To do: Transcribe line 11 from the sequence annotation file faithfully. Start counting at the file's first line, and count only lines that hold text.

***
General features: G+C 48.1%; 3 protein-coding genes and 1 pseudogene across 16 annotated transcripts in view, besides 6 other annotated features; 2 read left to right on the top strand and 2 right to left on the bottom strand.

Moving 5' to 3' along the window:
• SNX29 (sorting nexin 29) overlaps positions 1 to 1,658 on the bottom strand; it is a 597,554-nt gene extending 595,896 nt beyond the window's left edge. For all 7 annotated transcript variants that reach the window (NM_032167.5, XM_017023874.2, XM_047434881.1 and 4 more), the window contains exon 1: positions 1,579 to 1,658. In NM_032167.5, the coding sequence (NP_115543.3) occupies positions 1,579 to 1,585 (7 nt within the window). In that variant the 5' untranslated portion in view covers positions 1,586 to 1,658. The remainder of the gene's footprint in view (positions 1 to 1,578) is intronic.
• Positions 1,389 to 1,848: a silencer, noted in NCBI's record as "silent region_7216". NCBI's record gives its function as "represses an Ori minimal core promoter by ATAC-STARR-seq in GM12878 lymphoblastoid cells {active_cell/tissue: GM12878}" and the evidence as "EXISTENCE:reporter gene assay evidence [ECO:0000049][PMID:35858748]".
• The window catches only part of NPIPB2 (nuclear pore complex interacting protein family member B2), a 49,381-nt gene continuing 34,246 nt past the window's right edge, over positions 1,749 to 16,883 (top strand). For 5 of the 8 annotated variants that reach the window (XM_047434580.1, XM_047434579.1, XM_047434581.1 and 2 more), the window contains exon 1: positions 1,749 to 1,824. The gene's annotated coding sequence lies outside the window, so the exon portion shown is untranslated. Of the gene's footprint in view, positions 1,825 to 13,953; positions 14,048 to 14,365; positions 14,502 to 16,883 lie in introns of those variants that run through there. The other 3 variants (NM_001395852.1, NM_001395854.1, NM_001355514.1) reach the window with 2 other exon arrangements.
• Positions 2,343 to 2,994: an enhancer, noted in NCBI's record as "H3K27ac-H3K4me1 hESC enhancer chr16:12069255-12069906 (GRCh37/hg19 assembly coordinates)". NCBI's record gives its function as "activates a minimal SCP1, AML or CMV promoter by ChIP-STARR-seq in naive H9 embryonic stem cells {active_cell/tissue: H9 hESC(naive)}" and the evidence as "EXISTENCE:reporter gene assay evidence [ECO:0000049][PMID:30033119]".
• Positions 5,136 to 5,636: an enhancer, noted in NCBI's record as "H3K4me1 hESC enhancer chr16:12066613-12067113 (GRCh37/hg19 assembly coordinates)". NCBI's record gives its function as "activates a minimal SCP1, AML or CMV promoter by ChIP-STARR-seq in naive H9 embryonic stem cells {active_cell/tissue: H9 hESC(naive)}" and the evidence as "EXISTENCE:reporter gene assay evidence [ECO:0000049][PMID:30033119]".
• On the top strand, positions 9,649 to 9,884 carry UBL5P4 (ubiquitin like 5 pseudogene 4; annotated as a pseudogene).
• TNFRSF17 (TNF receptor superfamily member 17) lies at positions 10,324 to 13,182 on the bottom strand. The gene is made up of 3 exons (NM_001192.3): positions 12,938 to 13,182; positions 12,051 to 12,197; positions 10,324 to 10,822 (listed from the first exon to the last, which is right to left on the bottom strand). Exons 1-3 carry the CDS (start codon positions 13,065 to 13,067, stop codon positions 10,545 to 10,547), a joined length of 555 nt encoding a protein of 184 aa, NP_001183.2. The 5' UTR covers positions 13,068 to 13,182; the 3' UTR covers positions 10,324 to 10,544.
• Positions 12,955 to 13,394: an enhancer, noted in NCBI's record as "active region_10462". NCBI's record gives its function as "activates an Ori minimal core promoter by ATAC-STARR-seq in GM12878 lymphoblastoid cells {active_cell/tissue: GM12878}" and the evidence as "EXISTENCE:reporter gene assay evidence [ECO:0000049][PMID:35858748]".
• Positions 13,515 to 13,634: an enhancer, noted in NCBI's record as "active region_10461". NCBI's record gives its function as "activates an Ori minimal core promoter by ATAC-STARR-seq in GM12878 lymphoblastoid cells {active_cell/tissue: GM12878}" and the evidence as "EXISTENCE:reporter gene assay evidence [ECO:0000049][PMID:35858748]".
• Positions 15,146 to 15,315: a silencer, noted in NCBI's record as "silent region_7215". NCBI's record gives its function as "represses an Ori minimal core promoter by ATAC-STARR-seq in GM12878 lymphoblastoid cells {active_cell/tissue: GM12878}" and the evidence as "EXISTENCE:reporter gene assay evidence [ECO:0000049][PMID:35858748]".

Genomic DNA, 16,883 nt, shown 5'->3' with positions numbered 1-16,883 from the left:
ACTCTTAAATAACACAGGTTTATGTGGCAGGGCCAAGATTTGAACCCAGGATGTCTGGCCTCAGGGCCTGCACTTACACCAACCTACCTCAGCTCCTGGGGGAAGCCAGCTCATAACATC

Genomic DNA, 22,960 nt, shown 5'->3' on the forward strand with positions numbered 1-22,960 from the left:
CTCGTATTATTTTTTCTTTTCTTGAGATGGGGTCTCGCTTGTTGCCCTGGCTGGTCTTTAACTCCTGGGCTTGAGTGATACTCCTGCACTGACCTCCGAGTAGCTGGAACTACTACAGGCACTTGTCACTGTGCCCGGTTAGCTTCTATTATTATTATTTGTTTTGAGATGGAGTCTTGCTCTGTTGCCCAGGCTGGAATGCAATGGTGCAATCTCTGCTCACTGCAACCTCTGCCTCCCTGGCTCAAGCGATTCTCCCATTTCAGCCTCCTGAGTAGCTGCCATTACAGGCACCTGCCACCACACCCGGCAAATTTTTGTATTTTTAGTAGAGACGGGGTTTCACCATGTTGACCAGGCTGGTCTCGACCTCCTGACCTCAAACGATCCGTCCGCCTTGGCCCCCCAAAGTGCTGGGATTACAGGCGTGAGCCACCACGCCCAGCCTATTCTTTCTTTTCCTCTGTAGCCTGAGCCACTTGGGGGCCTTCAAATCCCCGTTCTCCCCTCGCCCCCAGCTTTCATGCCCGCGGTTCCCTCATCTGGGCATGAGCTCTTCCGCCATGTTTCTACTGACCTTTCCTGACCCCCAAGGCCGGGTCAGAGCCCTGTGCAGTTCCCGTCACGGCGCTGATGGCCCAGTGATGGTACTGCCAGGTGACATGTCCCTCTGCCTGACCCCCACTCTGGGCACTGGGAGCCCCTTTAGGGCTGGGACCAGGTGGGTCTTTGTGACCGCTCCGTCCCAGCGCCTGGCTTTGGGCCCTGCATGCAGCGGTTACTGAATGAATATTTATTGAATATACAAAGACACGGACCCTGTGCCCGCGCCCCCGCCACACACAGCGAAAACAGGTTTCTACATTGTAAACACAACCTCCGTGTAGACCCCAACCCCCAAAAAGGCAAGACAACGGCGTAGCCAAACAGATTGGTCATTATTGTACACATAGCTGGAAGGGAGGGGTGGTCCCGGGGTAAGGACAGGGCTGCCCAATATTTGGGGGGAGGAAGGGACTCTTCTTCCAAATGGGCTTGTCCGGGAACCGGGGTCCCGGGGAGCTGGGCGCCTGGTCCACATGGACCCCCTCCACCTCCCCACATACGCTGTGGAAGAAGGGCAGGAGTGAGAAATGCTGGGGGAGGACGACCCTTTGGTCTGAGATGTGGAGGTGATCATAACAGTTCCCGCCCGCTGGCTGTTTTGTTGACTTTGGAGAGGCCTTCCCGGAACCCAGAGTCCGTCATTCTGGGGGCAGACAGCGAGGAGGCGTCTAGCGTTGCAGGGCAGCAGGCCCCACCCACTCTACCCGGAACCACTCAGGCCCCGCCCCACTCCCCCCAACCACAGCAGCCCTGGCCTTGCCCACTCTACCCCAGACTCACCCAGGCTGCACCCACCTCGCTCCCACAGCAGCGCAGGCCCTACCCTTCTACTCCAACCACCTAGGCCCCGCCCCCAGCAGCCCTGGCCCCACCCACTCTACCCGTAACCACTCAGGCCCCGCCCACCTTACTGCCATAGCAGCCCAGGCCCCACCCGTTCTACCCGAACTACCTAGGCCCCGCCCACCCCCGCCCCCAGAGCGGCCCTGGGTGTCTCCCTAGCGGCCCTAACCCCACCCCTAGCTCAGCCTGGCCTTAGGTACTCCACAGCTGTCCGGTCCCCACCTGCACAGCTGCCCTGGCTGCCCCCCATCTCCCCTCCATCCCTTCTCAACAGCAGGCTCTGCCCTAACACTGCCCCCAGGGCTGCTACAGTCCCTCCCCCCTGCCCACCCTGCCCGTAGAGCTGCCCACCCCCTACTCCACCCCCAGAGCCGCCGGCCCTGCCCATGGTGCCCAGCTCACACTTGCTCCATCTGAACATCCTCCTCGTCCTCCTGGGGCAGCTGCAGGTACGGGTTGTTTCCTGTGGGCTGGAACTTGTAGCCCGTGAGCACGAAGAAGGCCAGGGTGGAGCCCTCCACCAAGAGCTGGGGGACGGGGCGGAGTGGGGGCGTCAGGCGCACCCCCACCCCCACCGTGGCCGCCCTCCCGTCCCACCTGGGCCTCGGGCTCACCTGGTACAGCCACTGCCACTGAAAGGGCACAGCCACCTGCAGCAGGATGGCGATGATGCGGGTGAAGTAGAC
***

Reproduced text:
• Positions 13,515 to 13,634: an enhancer, noted in NCBI's record as "active region_10461". NCBI's record gives its function as "activates an Ori minimal core promoter by ATAC-STARR-seq in GM12878 lymphoblastoid cells {active_cell/tissue: GM12878}" and the evidence as "EXISTENCE:reporter gene assay evidence [ECO:0000049][PMID:35858748]".